Just back from the first day of the conference.
There was a lot of small mentions of Fermi’s features but no specific tech presentation.
But the chip diagram Jen-Hsun showed 32 SPs per SM.
It is speculation, pure speculation on my part, this is not confirmed, don’t trust this, but the phrase “more flexible SMs” was used once, and putting this tiny mention together with the 32 SPs makes me think that maybe SMs now have 64K of shared memory and not 16K. This is still the same amount of shared memory per SP. The net effect of this would indeed be more flexible designs, since current kernels would run fine, just with more blocks per SM, but you’d have the option of using more shared memory (at the cost of fewer SMs.) Please note again this is my personal speculation entirely… It could also be that the “shared memory” is now just gone and it’s a per SM cache of the new flat address space.
Jen-Hsun also mentioned “C++ support.” He didn’t explain what this meant. This makes me think that it means virtual functions and function pointers… which would make sense if the memory address space is now merged and flattened. It’s hard to do with G200 since a class in registers doesn’t HAVE an address, so you can’t do the indirections.
A question I’ll try to find out is if the memory address space is flat 64 bit or 32 bit. I would hope it’s 64 bit, even with the painful size of the pointers, since we’re hitting 32 bit limits hard already. It’d also allow nicer memory mapping games with the CPU since you have so much address flexibility. Larrabbe is 64 bit addressing (only).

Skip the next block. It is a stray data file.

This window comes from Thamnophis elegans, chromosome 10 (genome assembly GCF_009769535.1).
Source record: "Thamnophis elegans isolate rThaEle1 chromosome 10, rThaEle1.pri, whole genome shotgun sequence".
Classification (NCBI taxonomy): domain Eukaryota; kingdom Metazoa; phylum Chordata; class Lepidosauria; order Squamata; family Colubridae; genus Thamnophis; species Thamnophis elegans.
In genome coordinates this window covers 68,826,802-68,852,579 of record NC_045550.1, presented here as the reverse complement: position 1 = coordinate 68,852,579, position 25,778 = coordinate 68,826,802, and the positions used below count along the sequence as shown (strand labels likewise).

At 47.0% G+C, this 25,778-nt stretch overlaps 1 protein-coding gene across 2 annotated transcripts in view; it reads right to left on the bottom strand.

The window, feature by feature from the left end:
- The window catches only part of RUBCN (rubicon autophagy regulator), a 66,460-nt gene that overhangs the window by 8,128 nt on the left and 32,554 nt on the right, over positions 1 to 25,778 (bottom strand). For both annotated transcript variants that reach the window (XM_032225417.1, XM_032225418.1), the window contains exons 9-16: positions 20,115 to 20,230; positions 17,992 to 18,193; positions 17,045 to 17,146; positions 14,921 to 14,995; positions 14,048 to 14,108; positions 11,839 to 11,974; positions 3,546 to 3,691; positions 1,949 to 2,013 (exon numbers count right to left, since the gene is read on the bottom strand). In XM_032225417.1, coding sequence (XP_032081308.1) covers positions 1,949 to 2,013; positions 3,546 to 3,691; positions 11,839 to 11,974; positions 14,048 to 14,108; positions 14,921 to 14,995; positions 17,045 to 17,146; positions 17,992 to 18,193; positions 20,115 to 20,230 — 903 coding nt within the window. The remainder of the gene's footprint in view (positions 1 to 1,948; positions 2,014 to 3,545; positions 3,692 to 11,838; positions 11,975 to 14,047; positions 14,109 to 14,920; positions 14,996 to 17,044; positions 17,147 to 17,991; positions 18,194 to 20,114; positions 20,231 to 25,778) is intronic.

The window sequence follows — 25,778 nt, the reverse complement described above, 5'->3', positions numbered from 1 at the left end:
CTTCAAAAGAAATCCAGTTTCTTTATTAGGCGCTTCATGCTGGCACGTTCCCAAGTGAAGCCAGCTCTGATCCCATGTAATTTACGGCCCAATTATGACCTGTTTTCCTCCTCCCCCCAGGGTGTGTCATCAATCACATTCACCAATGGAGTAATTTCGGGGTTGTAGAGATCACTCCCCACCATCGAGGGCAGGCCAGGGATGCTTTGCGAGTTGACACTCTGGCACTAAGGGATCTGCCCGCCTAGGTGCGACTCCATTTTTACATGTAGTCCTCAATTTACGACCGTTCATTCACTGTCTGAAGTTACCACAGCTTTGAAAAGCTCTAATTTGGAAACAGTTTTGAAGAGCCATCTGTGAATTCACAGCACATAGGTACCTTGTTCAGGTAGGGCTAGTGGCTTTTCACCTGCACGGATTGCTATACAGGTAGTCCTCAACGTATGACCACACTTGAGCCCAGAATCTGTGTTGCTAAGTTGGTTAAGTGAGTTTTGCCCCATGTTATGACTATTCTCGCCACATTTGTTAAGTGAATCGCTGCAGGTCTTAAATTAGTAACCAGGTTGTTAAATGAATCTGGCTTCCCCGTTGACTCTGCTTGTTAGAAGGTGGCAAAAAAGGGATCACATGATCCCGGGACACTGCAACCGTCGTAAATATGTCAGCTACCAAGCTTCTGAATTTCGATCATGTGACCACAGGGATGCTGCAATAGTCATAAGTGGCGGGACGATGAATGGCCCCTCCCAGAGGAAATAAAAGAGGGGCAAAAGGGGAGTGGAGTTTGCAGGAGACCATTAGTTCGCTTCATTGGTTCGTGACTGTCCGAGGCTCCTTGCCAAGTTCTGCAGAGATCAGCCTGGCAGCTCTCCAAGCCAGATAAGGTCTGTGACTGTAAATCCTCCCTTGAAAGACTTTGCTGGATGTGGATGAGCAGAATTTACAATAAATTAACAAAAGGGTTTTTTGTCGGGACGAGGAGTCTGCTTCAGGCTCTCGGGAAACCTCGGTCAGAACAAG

The double support was full IEEE-754/2008.
Another surprise… the ECC support is NOT for just device memory. It’s also applied at all caches, to shared memory, and to registers too! I never knew ECC would even apply to registers, but I guess it makes sense.
Jen-Hsun said the first silicon was delivered “only a few days ago” and praised the engineers for getting it working so fast “though this isn’t at full speed yet, so it’s only 6X and not 8X faster.” It was vague if he meant the drivers needed more tuning for the new circuit timings, etc, or if the silicon itself was slow, but I think he meant the low level BIOS timings since he mentioned it in context with getting the software running.
I think the other speakers talked more about watts per flop more than anything else. Everyone on the high end is completely obsessed with electricity usage which is killing them. It makes me think there’s work done on the energy use of Fermi as well.
Finally, and this is an aside, about 1/3 of the keynote was in 3D. It was surprisingly effective… not just a gimmick. Even Jen-Hsun’s slides were in 3D and it was used nicely. The 3D live video projection of Jen-Hsun on the side screens as he spoke was especially vivid!
Also a nice thumbs up to the RTT guys for a great augmented reality live demo of adding virtual rims and brake shoes to a Ferrari tire. It was excellent, with Jen-Hsun moving the tire and a hand-held light and in video it really, truly, looked like the tire’s rims were there. It was so well done it was hard to understand what he was demoing at first until you saw his REAL tire was rimless.
Later a Tegra demo of augmented reality made me realize that Tegra may be a big deal too, I had always kind of ignored it since cell phones aren’t my interest.